William E. Simon, Jr. has coauthored a new book with Michael Novak entitled Living the Call: An Introduction to the Lay Vocation (EncounterBooks, 2011). Simon adapted some of the material from his book in writing this opinion piece published at foxnews.com.
Simon’s presentation is not that of a polished theologian explaining the lay vocation in abstract, technical terms. Nor is it the rambling of an ideologue seeking to impose upon his readers his own spin on Vatican II and the Church.
Rather, at least in the published essay, he writes as a 60-something Catholic layman who over time has come to see experientially not only what the Church can do for him, but also what he can do for the Church. I look forward to reading his book.
At a website entitled The Integrated Catholic Life, readers are able to ask members of the Carmelite Sisters of the Most Sacred Heart of Los Angeles their questions. Here is an example, with the answer supplied by Sr. Laus Gloriae, O.C.D.:
Question: Dear Sister, My prayer experiences don’t seem good enough or holy enough, long enough or intense enough. Do you have any suggestions as to how I can pray better?
Answer: Dear Friend, Yes, I do have a few suggestions. That’s easy . . .
First of all, I suggest not using the expression “prayer experiences” at all. Hit the delete button on that one. A lot of people tend to speak about their prayer experiences. To me, it’s not the best choice of words. I believe that to use the expression “prayer experience” lessens, or taints my prayer. Prayer isn’t just “an experience.” It is so much more. Continue reading Improving Your Prayer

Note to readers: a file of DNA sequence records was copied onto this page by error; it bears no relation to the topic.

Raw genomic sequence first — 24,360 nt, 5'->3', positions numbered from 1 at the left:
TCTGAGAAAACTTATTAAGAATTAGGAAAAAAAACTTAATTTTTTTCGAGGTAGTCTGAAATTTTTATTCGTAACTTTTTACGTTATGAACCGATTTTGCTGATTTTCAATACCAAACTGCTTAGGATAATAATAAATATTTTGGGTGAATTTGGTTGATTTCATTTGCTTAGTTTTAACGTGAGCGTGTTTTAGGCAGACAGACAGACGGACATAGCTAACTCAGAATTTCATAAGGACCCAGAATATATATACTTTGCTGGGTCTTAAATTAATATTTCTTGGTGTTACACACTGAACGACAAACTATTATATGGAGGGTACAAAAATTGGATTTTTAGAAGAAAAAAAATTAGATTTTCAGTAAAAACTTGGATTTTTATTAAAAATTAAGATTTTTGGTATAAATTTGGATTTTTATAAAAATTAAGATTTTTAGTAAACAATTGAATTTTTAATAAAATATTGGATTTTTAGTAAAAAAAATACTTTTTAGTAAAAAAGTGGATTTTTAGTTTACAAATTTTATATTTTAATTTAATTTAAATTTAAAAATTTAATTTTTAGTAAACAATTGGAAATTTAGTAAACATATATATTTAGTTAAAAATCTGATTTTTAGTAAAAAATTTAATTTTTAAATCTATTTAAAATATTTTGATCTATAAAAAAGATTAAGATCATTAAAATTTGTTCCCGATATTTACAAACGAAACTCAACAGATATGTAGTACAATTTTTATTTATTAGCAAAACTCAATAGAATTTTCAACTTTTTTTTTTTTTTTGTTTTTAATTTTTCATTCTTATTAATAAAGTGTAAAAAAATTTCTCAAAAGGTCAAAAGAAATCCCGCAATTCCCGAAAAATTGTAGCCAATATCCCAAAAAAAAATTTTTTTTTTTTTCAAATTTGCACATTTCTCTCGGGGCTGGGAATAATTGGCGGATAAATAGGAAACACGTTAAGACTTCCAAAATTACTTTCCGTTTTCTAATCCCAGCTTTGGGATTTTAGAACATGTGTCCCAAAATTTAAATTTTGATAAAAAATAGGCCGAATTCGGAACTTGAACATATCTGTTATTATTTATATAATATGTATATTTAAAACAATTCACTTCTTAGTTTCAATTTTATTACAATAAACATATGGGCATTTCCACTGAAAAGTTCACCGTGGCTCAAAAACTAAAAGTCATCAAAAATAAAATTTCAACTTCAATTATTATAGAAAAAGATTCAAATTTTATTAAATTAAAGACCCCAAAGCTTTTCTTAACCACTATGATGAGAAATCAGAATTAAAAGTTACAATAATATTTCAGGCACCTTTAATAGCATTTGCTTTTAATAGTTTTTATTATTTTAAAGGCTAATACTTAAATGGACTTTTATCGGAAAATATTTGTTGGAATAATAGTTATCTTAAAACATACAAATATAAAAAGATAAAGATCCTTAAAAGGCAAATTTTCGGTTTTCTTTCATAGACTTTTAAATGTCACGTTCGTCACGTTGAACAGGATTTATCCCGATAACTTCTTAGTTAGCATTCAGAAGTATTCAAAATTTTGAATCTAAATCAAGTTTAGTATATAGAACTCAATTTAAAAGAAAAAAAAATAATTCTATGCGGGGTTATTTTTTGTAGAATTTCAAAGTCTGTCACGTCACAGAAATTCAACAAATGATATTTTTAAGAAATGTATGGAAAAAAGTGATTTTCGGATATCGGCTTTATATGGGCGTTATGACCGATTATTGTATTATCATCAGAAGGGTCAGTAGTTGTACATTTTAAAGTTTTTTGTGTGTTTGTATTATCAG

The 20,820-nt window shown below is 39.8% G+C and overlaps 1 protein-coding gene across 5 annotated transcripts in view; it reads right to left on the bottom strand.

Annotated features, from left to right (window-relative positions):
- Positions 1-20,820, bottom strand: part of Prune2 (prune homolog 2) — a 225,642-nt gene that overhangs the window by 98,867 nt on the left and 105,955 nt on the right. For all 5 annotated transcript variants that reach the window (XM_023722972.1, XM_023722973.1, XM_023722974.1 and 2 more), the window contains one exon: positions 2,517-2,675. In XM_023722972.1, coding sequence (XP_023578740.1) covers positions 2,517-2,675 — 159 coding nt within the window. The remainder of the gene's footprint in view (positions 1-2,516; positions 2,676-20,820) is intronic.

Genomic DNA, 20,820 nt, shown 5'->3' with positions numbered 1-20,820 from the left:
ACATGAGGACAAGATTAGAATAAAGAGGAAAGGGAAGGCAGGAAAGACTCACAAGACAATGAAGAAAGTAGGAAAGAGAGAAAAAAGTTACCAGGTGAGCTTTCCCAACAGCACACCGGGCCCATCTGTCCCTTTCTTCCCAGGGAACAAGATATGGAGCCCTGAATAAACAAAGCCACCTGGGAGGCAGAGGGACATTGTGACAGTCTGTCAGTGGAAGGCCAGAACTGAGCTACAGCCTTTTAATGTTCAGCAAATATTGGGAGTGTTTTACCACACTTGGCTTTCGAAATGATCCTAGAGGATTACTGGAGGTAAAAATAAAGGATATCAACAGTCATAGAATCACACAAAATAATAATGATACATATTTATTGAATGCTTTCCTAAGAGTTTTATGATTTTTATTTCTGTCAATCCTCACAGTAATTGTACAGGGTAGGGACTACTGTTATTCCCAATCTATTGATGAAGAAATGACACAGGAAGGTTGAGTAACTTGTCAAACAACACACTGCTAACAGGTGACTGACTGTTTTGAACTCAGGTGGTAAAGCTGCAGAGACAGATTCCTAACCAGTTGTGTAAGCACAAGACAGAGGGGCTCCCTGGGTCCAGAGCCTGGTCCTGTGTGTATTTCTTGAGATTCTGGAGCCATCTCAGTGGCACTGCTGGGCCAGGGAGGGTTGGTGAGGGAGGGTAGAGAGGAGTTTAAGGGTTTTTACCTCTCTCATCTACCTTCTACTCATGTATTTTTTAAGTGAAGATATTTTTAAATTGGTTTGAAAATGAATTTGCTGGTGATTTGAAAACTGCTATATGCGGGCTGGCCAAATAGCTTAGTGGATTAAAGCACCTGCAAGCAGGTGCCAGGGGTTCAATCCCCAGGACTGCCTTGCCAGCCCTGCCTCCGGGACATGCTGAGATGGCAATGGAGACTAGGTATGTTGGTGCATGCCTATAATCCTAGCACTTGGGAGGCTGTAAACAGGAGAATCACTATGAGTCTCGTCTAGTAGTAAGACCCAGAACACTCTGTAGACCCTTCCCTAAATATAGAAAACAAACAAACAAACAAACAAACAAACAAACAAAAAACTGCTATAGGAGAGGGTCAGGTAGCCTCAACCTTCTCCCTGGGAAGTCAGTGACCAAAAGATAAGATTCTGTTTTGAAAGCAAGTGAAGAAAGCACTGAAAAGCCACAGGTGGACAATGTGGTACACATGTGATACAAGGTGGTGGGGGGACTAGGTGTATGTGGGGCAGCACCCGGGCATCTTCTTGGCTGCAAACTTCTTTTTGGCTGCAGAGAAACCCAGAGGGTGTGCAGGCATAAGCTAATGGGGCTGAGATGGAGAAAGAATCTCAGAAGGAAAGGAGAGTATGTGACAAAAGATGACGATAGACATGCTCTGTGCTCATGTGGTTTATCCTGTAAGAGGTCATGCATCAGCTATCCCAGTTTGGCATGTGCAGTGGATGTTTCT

The following essay by Br. Gabriel Torretta, O.P., first appeared in Dominicana 60:1 (Spring 2011), 7-9, and it and was recently reprinted in its online edition. We reprint it here because of the excellent insights it provides on the subject of vocational discernment.
If you’ve ever thought about a priestly or religious vocation, perhaps this prayer has passed your lips: “God, if it’s your will that I do this, just give me a sign!” The prayer is easy, natural, and ubiquitous among those ‘discerning.’ But this little prayer may also be the single easiest way to short-circuit a vocation and leave a man dead on the waters of life.
The problem with this prayer is that it pits God’s will against mine, as two discrete entities, one of which must give way to the other. Will looks like a zero-sum game: if I win, God loses, and if I lose, God wins. The danger is that when I compete with God, whoever wins, I lose.
Moreover, the prayer assumes that God’s will is an inscrutable mystery that I must implore Him to reveal. My will bears no sure relation to God’s, and I have no way of knowing if my desires are really holy or just selfish. My desire and my will are like a mercury thermometer with all the numbers rubbed off; I could be edging toward spiritual hypothermia or burning with zeal, but I’ll never know unless God puts the numbers back on. As a result, I have to ask God to give me extraordinary signs so that I can know what to do and how to do it.